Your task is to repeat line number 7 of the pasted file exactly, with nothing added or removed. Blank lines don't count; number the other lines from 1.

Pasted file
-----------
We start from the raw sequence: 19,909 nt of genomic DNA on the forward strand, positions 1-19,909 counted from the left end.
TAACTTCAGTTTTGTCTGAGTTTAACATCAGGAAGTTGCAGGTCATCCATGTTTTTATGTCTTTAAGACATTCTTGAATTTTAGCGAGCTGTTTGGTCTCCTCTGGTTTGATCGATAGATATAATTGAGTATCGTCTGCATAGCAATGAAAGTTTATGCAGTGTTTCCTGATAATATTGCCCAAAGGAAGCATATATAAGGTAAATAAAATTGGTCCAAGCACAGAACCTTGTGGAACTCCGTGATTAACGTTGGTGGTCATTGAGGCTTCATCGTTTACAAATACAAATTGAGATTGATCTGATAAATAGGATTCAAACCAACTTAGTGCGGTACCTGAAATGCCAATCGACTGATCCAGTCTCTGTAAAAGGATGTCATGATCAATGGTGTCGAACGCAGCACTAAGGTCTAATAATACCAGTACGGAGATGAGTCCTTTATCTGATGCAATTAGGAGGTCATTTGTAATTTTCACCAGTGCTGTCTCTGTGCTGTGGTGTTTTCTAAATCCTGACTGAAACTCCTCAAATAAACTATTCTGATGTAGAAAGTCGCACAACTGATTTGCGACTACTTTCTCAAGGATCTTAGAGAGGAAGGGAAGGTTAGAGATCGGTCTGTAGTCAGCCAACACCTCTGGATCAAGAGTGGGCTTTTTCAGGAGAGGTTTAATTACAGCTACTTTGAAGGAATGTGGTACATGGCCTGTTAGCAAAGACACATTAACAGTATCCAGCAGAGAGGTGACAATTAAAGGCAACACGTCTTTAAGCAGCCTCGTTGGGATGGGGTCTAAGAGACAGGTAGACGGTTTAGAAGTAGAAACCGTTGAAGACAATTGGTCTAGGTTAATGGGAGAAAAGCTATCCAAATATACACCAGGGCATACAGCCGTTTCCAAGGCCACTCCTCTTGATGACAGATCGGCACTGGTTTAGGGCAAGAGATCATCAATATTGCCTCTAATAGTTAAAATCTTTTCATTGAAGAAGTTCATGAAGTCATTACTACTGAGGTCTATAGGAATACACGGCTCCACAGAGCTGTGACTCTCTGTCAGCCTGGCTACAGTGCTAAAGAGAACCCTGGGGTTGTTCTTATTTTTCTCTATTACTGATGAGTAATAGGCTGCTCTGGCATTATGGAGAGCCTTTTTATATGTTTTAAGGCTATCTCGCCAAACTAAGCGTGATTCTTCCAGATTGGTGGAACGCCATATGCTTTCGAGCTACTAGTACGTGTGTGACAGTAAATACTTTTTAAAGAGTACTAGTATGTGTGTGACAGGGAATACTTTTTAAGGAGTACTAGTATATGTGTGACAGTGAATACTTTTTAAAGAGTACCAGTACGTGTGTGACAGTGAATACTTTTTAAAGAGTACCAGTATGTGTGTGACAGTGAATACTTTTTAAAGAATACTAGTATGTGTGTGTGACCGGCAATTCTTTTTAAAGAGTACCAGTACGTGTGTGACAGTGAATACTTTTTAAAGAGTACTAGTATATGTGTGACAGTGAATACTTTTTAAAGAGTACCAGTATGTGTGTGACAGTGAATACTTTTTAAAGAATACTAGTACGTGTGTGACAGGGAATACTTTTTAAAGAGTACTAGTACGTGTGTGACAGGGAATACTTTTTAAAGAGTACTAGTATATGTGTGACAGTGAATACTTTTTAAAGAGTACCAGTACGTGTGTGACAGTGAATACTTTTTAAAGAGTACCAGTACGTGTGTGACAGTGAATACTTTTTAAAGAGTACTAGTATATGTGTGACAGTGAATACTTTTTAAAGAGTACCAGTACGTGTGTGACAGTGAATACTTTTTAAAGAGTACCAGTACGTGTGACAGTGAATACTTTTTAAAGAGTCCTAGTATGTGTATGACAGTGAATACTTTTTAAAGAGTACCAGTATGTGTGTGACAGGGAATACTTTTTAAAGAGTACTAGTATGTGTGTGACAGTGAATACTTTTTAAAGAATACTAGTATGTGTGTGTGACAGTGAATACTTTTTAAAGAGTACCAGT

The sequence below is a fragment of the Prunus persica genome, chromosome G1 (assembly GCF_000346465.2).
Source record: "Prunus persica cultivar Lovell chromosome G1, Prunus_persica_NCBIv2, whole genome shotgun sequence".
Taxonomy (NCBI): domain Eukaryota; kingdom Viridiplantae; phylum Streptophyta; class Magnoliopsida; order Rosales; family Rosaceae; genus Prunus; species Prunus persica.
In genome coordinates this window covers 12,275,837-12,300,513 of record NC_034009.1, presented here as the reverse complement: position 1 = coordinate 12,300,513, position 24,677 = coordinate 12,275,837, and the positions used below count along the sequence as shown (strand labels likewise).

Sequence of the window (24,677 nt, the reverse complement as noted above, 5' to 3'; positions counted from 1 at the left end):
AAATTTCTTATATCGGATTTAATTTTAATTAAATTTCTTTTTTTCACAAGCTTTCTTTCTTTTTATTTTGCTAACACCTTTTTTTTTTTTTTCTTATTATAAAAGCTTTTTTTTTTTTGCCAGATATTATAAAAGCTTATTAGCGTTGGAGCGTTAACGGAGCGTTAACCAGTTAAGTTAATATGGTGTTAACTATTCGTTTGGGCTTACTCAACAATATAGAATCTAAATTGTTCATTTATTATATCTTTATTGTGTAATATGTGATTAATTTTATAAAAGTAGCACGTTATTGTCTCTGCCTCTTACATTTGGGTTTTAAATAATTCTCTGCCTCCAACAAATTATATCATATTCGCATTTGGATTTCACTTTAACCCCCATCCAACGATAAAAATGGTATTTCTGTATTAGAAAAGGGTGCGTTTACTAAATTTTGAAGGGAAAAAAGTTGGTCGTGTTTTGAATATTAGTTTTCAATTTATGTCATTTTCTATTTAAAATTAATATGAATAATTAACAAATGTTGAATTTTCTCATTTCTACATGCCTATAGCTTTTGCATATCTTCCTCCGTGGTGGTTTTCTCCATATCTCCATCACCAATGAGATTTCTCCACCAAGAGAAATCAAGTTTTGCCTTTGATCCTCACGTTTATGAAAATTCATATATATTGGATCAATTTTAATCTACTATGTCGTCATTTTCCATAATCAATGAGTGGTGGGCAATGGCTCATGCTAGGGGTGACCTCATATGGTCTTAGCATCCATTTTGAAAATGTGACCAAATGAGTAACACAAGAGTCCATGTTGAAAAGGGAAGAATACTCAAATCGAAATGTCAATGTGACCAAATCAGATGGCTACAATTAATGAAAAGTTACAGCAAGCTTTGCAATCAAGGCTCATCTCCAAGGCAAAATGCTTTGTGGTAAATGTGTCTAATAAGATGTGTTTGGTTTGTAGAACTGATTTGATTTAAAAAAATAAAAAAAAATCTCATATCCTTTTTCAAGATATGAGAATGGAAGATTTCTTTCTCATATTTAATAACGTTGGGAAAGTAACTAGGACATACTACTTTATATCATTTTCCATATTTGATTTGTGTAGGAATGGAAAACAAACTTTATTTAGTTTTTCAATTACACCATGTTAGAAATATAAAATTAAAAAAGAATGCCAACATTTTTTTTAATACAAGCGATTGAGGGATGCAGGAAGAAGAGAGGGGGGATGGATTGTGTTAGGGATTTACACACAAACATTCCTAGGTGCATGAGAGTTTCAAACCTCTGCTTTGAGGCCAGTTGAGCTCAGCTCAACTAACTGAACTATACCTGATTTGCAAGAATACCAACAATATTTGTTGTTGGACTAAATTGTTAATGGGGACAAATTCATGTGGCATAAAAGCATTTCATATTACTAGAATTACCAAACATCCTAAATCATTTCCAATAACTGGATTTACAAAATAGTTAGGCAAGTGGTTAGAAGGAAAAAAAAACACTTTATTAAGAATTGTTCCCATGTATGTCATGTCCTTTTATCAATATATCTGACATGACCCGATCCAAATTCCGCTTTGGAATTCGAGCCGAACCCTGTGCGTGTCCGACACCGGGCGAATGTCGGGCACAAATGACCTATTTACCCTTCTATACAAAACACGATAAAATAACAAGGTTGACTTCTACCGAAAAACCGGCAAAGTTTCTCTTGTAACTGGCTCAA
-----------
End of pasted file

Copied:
Sequence of the window (24,677 nt, the reverse complement as noted above, 5' to 3'; positions counted from 1 at the left end):